I'm a new app developer and after like 20 downloads of my app (free and ad-free) I already got two feature requests, and I'm not going to implement either.

Should I respond to these feature requests and if so, how? I'd prefer not responding at all because I'd rather spend the time to work on my app, but being a new developer, a couple of poor ratings in the app store could hurt my app.

  • 2
    Lucky you! Users who care enough to use your app and talk to you about it. You're doing something right. Keep doing it. [The answers are excellent, so I'm not going to add one.]
    – david.pfx
    Apr 24, 2014 at 11:04
  • After 2 years, 5000+ reviews, and hundreds of feature requests, I can say that the number of feature I get is the best indicator of user engagement and future potential of the app (even early on when downloads are poor). I can also conclude that it doesn't matter if I respond to feature requests, pretty much none of the users are so entitled to be insulted if I don't respond. Some users will try to leverage a 1* review to get what they want, but they typically won't send an email beforehand and they usually won't change their rating even if you do what they asked, so best ignore them.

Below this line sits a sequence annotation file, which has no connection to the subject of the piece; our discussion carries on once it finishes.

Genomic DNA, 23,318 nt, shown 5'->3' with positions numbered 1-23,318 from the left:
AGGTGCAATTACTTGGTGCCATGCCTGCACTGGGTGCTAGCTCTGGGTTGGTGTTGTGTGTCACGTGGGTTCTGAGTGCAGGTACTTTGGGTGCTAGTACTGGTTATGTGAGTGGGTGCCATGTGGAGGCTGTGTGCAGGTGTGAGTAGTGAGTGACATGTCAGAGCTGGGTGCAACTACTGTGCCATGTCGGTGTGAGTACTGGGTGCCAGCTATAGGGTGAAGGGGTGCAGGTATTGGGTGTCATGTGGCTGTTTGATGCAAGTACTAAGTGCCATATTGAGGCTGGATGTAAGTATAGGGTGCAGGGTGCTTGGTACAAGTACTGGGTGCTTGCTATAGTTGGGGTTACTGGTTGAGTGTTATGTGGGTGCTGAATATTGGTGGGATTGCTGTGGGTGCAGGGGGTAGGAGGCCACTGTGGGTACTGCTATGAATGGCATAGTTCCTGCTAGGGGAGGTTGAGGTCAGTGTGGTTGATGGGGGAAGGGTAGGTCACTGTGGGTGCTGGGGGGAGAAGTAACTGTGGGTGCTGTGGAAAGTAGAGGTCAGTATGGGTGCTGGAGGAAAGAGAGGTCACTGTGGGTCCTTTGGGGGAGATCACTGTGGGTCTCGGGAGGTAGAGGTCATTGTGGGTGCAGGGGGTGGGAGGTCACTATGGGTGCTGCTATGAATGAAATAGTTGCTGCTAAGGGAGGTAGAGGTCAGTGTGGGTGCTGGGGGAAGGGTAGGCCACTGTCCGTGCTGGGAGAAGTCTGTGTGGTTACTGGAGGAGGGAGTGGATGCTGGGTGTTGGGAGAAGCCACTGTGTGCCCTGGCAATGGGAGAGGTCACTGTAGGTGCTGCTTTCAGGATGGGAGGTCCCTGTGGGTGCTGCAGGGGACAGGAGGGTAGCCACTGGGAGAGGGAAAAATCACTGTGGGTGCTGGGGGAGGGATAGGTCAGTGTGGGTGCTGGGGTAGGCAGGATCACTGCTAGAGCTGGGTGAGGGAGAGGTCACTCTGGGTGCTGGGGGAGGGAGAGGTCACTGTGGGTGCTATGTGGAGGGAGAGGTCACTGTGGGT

– TimSim
    May 31, 2016 at 17:20

5 Answers 5


Put together a stock "thank you for your interest" letter that covers the possibilities of a) features you will NEVER implement even if I show up on your doorstep with a bag of gold, b) features you don't PLAN to implement but maybe, and c) features you'd like to implement but can't right now. Send that. Because you ALMOST never know when you might find yourself moving something from a) to b), or from b) to c).


I think that you can only lose by choosing not to communicate.